- 14 NAIC members raised 18 oversubscribed funds in two years
- Group promotes diverse managers to LPs
- Emerging managers must educate themselves about market before fundraising
Fundraising for emerging managers is “a tale of two cities,” says Robert L. Greene, president and CEO of the National Association of Investment Companies, a network of diverse-owned private equity firms and hedge funds with a collective $80 billion in assets under management.
For first- and second-time funds, it’s a challenge, “taking generally around two to 2 1/2 years to raise a fund — anywhere between $100 million and $500 million — and lots of inefficiency, lots of LP meetings.”
On the other hand, “for the more established diverse managers, funds that have raised III through V and had good performance, it’s a much better situation. In the last two years, we’ve had 14 diverse managers raise 18 oversubscribed funds. Those funds are generally getting raised in about a year, nine to 12 months.”
So how can emerging managers increase their chances for a successful first or second fundraise?
“The first thing is to, before launching the fund, spend a lot of time talking with existing funds in the marketplace, that have either raised their first or second fund and come out of the market,” Greene said.
“Second is to have a really good understanding of what the LPs want, both in terms of product and returns but also their typical bite size and geographic footprint. … And the best way to do that is to attend some of the larger industry conferences and hear first hand, but also to interview managers that have them as existing LPs.”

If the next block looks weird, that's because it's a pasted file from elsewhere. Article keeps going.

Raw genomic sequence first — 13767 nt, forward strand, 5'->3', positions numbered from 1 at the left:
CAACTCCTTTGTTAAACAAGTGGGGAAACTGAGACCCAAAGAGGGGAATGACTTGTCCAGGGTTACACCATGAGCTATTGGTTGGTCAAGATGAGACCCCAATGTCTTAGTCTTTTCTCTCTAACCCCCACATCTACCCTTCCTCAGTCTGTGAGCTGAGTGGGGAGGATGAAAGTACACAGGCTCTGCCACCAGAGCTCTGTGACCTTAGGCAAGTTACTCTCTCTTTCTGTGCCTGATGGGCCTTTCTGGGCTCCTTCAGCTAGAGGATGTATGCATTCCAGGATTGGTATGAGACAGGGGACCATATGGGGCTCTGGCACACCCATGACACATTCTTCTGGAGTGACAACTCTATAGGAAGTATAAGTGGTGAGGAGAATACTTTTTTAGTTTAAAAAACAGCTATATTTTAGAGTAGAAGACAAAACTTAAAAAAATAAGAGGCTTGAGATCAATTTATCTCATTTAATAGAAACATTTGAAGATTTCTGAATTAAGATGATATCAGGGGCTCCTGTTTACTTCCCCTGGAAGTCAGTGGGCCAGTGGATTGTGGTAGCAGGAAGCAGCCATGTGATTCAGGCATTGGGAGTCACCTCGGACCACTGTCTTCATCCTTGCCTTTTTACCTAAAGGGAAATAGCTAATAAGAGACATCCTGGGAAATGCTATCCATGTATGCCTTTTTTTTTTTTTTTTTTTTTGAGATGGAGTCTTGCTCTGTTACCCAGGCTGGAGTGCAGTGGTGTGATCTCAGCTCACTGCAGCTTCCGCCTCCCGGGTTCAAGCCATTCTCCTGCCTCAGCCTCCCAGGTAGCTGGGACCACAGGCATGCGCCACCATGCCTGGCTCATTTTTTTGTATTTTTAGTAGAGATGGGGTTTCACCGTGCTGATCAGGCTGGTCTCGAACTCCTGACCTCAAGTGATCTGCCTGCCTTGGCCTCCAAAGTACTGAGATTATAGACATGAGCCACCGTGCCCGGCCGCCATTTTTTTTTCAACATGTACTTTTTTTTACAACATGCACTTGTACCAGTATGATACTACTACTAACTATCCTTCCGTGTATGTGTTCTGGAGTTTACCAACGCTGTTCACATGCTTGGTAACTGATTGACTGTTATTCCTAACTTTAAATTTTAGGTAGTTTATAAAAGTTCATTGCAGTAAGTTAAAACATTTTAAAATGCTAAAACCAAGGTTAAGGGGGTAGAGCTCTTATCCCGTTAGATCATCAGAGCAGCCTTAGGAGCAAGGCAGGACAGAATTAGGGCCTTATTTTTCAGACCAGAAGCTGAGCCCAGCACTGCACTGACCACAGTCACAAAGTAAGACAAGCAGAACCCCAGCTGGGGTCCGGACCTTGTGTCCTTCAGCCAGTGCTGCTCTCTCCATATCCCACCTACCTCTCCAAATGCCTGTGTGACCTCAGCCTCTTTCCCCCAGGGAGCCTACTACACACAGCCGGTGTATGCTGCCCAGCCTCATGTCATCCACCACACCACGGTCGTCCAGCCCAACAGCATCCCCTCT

Greene said first-time managers often think they’re fundraising when “what they’re really doing is spending time and money and effort educating the marketplace and themselves. If you can educate yourself before going into the marketplace, it can be a more efficient process.”
The 46-year-old NAIC advocates for diverse managers in a number of ways. “We publish a quarterly report called MINT, Managers in the Marketplace, which is a comprehensive overview of diverse managers in the marketplace at a particular time, with a tear sheet on each member,” Greene explained.
The group also holds an annual roadshow featuring five or six stops, with 10 to 12 managers meeting large numbers of LPs in particular cities. “We produce a quadrennial study taking a look at the previous 10 years of performance of diverse managers, in partnership with KPMG.” Greene said the last report, released in 2013, showed diverse managers generally outperforming the marketplace and a global index. The next report is out this month.
If LPs have goals via an emerging-manager program, “we seek to hold them accountable for stated objectives. And if they don’t, we seek to be evangelists.”
“We try to use the success and effectiveness of our firms to demonstrate it’s not a social experiment, there’s a real market there, and there’s a lot of talent that is not being included,” he said. “A broadening of the aperture, while maintaining the selectiveness of the filter, will continue to produce great opportunity with new managers.”
Robert L. Greene, President and CEO, National Association of Investment Companies. Photo courtesy of the association.